22 August 2008

The Cantina Band: The Swingtips - Roswell (2007)

I've not seen much in writing by Star Wars fans or critics suggesting that the Galaxy Far, Far Away was a precursor to our own. Most of us think of it as a kind of parallel universe, one that could be or might have been, but which has no connection to our own (except, of course, that it is entirely the product of the imagination of beings of ours).

The liner notes for the 1997 Special Edition release of the Episode IV soundtrack, though, suggest a rather amusing relationship, in which beings of the Star Wars universe discover an artifact from our own. Describing the concept of the Cantina band, the liner notes mention "several creatures in a future century finding some 1930's Benny Goodman swing band music ... and how they might attempt to interpret it".

The story of how the Modal Nodes found 20th century American sheet music may be best left to comic book or novel writers. I'm here now to tell you about a 6-piece band out of the US southwest that found the Modal Nodes. The Swingtips were founded in the mid-90's by saxophonist Kregg Barentine, whose jazz credentials include playing with two of America's greatest legacy big bands, The Glenn Miller Orchestra and The Jimmy Dorsey Orchestra. For the Swingtip's third album, 2007's Roswell, the group recorded a rockabilly tinged version of The Cantina Band, complete with honky-tonk piano. Imagine The Brain Setzer Orchestra while you're downloading it here.

The Swingtips are still actively touring and may be coming to a venue near you soon. Check their website for a complete schedule, links to purchase cds and downloads, a video clip, and more audio samples.


09 August 2008

Review: The Clone Wars Soundtrack (2008), Kevin Kiner

Kevin Kiner's composing credits at the Internet Movie Database include 67 scores, most of them for American television. I've seen a few episodes of some of these programs, though I can't say that I ever remember hearing of Kevin Kiner until his name was announced as the composer for the new Star Wars animated feature, The Clone Wars. And in fact I suppose that's true for most Star Wars fans, and the general public, as well. The composer doesn't maintain a web presence, but perhaps he's too busy. In a recent interview he noted recording 400 minutes of music for the new animated Clone Wars television series.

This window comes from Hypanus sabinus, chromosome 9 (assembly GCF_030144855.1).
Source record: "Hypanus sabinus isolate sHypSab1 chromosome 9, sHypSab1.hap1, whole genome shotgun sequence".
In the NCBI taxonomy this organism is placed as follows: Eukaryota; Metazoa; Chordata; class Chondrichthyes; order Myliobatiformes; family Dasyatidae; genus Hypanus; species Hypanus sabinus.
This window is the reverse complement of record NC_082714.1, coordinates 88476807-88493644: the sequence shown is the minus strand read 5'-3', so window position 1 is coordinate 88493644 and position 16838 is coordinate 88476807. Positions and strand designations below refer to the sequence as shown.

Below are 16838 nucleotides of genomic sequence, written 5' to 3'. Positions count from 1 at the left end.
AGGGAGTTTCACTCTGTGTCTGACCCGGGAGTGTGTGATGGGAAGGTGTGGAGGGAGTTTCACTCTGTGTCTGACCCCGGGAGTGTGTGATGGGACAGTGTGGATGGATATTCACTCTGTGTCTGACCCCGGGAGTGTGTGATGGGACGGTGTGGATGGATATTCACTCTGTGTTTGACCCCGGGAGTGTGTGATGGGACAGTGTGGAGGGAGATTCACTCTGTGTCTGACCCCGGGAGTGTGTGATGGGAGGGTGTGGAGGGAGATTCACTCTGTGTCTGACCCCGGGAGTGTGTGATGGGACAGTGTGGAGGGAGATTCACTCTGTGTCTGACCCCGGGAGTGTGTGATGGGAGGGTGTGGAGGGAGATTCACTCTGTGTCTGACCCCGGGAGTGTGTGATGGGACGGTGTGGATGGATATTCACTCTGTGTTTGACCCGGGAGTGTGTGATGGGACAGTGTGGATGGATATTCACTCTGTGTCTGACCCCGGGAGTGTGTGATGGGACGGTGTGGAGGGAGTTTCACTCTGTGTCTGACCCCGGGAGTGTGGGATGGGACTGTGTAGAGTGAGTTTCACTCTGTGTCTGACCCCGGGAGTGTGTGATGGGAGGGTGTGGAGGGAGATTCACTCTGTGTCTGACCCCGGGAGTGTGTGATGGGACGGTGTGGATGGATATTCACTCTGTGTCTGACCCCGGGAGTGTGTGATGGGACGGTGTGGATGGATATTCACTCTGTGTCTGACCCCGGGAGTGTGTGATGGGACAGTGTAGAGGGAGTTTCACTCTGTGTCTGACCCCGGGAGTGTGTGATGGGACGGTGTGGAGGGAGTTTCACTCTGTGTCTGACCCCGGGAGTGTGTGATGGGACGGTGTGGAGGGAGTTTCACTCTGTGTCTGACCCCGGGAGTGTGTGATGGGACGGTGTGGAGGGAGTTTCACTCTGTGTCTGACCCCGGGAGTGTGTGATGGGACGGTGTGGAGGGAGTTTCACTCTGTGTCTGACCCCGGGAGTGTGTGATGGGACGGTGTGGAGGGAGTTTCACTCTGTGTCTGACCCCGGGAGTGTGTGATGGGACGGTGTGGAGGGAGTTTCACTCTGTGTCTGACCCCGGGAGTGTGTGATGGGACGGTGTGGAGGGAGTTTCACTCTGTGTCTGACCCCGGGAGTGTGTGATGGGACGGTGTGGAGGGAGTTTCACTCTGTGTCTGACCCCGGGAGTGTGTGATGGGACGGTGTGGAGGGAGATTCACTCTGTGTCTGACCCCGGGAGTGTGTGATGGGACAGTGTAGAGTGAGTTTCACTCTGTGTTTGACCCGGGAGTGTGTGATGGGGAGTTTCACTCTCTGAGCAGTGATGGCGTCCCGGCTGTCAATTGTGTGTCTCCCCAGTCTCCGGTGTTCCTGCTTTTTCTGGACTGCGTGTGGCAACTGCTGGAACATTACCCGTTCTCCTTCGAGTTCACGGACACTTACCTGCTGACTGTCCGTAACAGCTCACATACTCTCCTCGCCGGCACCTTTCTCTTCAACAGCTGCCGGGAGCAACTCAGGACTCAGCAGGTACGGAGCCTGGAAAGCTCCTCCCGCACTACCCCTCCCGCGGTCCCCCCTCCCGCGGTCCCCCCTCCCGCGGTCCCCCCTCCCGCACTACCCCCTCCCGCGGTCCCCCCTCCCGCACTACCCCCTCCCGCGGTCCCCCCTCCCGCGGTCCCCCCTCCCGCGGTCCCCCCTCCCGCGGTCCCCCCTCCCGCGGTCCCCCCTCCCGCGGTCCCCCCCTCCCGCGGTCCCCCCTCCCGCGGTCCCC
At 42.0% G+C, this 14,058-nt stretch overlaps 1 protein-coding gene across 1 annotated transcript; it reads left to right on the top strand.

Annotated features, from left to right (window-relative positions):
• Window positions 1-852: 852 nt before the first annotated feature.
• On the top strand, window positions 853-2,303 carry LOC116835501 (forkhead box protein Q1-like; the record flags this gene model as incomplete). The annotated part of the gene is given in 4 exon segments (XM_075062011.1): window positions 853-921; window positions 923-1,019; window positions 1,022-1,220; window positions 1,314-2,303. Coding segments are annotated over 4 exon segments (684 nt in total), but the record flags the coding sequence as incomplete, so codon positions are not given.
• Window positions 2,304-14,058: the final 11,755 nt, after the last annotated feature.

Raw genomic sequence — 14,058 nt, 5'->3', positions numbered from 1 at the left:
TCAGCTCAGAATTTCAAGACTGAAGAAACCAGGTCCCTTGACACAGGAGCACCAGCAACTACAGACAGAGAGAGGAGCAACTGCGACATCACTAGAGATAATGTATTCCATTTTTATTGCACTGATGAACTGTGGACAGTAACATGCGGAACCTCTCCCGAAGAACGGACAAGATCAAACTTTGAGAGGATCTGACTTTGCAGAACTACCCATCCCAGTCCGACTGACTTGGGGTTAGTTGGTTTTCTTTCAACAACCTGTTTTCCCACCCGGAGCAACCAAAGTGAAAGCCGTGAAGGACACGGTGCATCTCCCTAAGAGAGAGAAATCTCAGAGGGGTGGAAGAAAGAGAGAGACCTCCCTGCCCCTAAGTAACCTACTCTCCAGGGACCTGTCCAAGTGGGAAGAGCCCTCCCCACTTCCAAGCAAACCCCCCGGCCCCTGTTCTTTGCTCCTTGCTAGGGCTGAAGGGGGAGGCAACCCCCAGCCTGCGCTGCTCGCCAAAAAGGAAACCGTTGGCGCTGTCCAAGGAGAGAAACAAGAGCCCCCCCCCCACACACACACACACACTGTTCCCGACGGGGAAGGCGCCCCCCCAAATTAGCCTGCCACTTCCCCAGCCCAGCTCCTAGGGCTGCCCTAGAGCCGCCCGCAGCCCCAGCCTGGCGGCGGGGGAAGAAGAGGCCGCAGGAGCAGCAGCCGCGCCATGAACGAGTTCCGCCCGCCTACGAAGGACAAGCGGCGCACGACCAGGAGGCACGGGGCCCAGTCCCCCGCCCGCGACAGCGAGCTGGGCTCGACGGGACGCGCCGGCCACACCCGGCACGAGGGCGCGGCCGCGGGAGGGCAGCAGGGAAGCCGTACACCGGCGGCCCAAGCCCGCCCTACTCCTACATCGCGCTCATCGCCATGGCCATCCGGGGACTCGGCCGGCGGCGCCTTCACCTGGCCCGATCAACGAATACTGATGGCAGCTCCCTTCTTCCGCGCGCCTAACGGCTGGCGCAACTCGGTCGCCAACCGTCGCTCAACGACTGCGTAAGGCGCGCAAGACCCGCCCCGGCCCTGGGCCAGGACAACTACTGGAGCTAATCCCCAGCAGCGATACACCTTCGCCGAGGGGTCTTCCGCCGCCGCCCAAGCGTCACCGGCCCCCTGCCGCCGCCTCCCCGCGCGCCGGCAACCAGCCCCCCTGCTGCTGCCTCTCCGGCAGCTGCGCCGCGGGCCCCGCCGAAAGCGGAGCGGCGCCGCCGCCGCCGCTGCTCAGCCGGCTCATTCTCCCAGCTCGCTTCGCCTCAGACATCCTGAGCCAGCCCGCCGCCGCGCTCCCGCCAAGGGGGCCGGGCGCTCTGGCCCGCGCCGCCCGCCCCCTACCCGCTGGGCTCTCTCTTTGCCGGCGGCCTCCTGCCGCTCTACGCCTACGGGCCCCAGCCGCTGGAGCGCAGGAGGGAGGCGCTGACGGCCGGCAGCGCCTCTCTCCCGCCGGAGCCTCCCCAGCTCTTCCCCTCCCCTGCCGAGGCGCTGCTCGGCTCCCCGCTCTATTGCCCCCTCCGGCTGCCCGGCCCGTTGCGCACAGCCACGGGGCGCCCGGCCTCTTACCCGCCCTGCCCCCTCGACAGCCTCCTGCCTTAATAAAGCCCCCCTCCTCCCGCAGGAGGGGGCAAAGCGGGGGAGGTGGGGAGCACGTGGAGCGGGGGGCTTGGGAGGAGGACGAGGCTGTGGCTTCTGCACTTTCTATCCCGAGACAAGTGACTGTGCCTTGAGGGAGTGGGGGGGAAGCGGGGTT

Kevin Kiner, if you will, is a skilled craftsman, a technician who can on demand compose, conduct, perform, and produce the music required in the high pressure world of weekly television serials. He may show flashes of brilliance now and then, but very few of those moments seem to have been captured in the soundtrack to the Clone Wars feature.

Not having seen the film, I can't say how well the score compliments the story, though judging from the music itself I'd say the film is not likely to have many moments of quiet reflection. What's most immediately noticeable is how well Kiner's work blends in with John Williams' oeuvre. Surely this was intentional, to make viewers feel at home in a well-known universe, while preserving and then building on Williams' and Lucas' musical traditions. Within the first half a minute, you know right away that something old is being presented wrapped as something new, the familiar opening theme on brass, but with a staccato punch, the rhythm accentuated by powerful percussion.

Besides Luke's Theme there are only a couple of moments where it appears Kiner quotes directly from Williams. But these moments are so short they could be dismissed as coincidence, making this Kiner's work entirely, a score built on classical orchestral themes but including as well voices until now not a part of the Star Wars universe, including synthesizer, electric guitar, erhu (2-stringed Chinese violin), duduk (Armenian flute), oud (Arab lute), and taiko (Japanese drum). Kiner uses them sparingly, giving each their moment but not letting any run loose to dominate the score.